He was dreaming that his son would graduate from the jounior high school and enter a technical high school and graduate from it and join an industrial experimental station as an engineer and earn the salary of 1 dollar 20 cents.





A post card came from his cousin in the city.

It said that his son was very well and lively.

Further it said that there were many applicants to the prefectual junior high school.

It also said:

The students from elementary schools in the city had started the preparation of the entrance exam with their teachers' help six month before;

Additionally, they wouldn't panic in the exam room and would answer the questions calmly to the best of their knowledge;

The students from the rural area would suffer a loss of 20 or 30 percents in this regard;

However, the son would pass the exam because he was an brilliant student.










Gensaku read out the post card to his wife and said, "I want him passing the exam."

"I will pray harder."

If people prayed to a god for something, their dreams would not come true; Gensaku always thought so; but now, he didn't intend to deny her word.










While Gensaku was working in the field, Okino's uncle visited her.





"I heard you let your son go to the entrance exam of a junior high school. What will you make him in the future?", her uncle said sitting on the porch with a worn smooth surface.





"Even if he stops going to school now and gets a job, his wages will not be high. And, within his life, he also can't get ahead and must live a poor life. Even if we spend pretty money, we only want him to have an education. We don't intend to make him a somebody," Okino said.

"Um, anyway, even if he graduates from junior high school, he will not be able to become a richman."

"My husband intends to send our son to advanced school."

"Um," her uncle sighed tilting his head for a while.

"The village headman hates it when the poor send their children to school of the city. Keep it a secret!", he said in a low tone emphatically.

"I see."

"When someone asks you, you had better answer he is working in the city as a live-in worker."


"Be carefull about this ... ", her uncle added.



















He stood up and went to the pigpen.





"This female is very fat!"

Its parent pigs had been sold about a month before and only a pair of their young had been kept.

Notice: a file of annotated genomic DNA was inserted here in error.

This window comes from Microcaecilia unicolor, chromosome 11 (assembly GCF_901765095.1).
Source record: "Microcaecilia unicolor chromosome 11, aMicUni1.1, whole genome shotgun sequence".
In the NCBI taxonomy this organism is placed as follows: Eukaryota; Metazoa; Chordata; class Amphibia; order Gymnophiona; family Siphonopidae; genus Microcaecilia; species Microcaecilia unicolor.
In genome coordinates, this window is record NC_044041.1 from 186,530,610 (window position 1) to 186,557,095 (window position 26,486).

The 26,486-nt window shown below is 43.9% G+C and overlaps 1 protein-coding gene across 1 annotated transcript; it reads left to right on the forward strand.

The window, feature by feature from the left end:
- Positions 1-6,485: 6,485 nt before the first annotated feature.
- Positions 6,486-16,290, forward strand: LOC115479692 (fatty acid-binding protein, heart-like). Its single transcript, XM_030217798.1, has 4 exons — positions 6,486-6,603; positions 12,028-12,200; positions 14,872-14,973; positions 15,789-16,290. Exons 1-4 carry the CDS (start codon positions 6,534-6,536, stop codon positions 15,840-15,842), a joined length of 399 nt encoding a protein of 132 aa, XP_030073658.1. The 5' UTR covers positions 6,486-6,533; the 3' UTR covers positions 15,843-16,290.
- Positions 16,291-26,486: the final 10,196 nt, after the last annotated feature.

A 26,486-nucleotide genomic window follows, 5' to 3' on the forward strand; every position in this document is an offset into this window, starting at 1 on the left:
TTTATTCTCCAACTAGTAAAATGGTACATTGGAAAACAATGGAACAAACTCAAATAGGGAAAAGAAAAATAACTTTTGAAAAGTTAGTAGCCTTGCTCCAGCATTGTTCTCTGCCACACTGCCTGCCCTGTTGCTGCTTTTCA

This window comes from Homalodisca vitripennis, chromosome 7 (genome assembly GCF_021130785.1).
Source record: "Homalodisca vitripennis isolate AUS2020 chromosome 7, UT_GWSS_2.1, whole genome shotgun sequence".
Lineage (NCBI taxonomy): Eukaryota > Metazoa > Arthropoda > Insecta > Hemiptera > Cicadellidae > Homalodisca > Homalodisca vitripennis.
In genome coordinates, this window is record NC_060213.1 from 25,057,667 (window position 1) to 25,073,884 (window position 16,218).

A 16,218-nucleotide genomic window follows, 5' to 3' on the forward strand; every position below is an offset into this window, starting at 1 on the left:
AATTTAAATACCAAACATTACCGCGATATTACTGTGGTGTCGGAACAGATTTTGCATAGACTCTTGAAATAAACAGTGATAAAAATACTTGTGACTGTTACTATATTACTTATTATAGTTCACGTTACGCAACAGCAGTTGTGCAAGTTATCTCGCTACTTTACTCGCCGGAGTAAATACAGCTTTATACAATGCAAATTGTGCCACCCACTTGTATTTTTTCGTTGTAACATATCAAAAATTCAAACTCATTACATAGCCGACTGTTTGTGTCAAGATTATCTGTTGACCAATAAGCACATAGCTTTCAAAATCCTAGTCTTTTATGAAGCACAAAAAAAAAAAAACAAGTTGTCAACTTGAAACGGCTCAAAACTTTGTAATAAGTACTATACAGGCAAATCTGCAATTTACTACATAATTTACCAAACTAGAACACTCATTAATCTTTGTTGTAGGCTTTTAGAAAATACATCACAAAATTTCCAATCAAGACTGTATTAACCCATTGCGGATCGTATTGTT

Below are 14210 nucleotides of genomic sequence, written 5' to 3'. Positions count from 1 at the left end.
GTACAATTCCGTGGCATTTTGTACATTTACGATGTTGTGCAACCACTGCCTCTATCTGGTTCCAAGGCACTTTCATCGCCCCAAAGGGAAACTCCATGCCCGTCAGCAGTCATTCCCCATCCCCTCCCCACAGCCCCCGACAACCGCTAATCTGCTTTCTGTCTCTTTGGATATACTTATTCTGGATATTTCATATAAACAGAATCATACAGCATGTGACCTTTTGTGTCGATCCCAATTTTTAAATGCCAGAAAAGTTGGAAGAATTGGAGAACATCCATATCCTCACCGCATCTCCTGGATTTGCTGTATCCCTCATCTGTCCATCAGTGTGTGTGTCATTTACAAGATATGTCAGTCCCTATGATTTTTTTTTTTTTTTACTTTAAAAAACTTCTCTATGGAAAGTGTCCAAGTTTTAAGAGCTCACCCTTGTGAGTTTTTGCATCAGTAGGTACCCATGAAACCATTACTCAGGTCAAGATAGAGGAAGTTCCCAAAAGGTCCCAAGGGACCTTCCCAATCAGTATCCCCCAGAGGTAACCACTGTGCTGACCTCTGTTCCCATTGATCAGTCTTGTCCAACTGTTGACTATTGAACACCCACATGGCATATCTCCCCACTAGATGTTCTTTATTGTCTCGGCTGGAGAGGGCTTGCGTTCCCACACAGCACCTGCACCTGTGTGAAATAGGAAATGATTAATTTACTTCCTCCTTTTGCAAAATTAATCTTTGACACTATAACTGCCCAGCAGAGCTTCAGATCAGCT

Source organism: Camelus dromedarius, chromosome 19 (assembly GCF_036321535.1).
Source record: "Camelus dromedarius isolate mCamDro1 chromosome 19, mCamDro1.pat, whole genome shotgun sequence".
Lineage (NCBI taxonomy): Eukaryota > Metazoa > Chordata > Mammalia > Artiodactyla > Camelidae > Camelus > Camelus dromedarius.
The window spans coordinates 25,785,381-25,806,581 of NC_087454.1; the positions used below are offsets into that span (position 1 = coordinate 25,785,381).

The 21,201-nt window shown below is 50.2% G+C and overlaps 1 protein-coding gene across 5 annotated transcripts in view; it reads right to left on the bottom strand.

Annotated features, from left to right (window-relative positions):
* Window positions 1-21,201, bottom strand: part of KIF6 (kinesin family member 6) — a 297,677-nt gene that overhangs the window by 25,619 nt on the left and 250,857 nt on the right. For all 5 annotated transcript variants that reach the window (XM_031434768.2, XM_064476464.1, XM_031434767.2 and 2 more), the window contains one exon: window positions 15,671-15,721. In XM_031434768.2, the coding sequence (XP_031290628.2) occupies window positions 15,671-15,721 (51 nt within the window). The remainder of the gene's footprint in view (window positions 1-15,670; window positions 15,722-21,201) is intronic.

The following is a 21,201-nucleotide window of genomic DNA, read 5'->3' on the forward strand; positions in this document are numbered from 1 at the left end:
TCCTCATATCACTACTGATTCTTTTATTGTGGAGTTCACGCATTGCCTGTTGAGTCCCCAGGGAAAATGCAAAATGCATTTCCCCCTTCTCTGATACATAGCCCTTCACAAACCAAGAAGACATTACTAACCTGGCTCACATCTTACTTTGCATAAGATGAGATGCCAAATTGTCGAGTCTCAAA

Pointing the female mate, her uncle said so.








"Well," said Okino, who also went to the pigpen.





"If you keep ten pigs or so, the sales of them could cover the school fees ... Anyway, it is the practice of this village that the poor do not send their children to advanced school. You had better say to others that he is working," her uncle repeated.





Okino followed her uncle's advice.

When people asked about her son, she said that he was working at an umbrella shop. But, the village people didin't believe what she said.

"No! No! We can't send our son to school in the city. We don't have enough money. We live humbly. He is really working as a live-in worker," she insisted stubbornly.










But the people sarcastically remarked, "You have much this (making the gesture of money with a thumb and an index finger). Why is your only son working as a live-in worker? You send him to school! You are kidding! Your son gets good grades. He will become a richman. Tee-hee ... "





When Okino ran into people, they made sacrastic remarks. That was paintful for her.

So, she said to Gensaku, "I wonder if we should make him give up and make him work as a live-in worker."

"Live-in?", said Gensaku, slightly giving a sneer in gloomy tone; "Our life is almost over. But his life has only just begun. We should give him a good education rather than save a bit of money for him. It will be very helpful to him. I don't care what people are saying! We don't ask the village headman for money. I pay fees and send my son to school. We don't have to worry about what people say."








Her uncle's advice and the village people's sarcastic remark made Okino feel it bad to send her son to school.

But she listened to Gensaku and tought that his opinion was reasonable and quite plain.

She felt the people's remark to be unreasonable.




―― 奥付 ――

A Picture Book : "A telegram" vol.1
Translated and illustrated by : Akanemachi Haruhiko
Original author : Kuroshima Denji